Research: more Australian women using IUDs and implants

Recent Roy Morgan research has found that over 2.5 million Australian women are aged 18-49 (47.9 per cent) are using some type of contraception. The pill (OCP) is the most common, but use is declining a bit, with IUDs and hormonal implants gaining popularity. Condoms saw a bit of a lull, but are also increasing in use.

Almost half of all Australian women using contraception in the 12 months to June 2008 used the oral contraceptive pill (OCP), however that figure is now 44.5 per cent. The use of condoms over the same period has decreased from 36.6 per cent to 34.4 per cent, with a low of 32.5 per cent in December 2014.

The intrauterine device (IUD) has seen a surge in popularity, with 9.9 per cent of Australian women using contraceptives using this device. This almost double 2008 numbers. Implanon, a hormonal implant the size of a matchstick implanted in the upper arm, now accounts for 9.5 per cent of women using contraceptives.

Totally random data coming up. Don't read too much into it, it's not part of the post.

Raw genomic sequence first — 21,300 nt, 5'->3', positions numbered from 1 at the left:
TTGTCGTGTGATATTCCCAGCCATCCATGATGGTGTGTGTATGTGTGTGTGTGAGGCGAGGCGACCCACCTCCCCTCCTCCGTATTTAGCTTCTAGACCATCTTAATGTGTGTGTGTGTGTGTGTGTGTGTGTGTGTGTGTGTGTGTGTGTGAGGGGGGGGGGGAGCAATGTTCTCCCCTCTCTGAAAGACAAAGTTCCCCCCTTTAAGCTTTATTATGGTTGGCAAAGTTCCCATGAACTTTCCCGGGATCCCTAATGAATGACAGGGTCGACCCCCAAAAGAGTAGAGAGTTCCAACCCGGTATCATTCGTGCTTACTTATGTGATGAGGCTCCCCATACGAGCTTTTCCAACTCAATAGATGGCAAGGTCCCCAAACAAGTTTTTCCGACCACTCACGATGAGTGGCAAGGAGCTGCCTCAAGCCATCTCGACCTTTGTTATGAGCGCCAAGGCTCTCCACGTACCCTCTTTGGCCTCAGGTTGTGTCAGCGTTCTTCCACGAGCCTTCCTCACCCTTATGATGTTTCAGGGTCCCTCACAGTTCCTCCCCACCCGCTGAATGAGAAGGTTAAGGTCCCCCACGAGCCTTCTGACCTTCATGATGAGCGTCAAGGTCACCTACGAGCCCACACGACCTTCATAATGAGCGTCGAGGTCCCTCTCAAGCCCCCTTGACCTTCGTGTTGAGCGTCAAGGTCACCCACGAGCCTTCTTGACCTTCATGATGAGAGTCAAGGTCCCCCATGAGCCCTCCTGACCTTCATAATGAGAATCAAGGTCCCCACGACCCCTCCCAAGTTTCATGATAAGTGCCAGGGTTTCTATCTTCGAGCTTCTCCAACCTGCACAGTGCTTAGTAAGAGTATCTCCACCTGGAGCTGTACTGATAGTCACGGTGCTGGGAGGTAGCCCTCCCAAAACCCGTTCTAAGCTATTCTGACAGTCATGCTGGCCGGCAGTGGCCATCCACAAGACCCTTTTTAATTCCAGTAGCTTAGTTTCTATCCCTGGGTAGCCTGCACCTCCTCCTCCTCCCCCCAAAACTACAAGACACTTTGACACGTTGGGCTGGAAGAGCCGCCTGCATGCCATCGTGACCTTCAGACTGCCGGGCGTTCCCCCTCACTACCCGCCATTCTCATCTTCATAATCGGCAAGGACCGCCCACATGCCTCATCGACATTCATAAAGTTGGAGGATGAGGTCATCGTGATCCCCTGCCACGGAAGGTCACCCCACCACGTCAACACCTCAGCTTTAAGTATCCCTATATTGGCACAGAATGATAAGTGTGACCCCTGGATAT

Condoms and the pill far outweigh the other forms of birth control. The withdrawal method remains the least popular method of birth control, and use has remained steady.

Younger women (18-24-year-olds) are using implants more, having doubled their numbers up to 14.2 per cent from just 7.2 per cent in 2008. This group has also dropped their condom use by about 10 per cent, with the use of the pil also decreasing by 5 per cent.

In women aged 25-34 (the most likely group to use contraception), more and more are using IUDs and hormonal implants as their favoured contraception.

Those in the 35-49 age group are now enjoying the benefits of IUDs, rising from 8.5 per cent to 15.5 per cent. Condom use has increased in this group about 2 per cent, and the pill usage has dropped 3 per cent.

Source: Roy Morgan Single Source (Australia), July 2007 – June 2015 (n=16,443). Base: Australian women 18-49 who use contraception (NB: Only the 5 most popular methods of the 10 measured are shown.)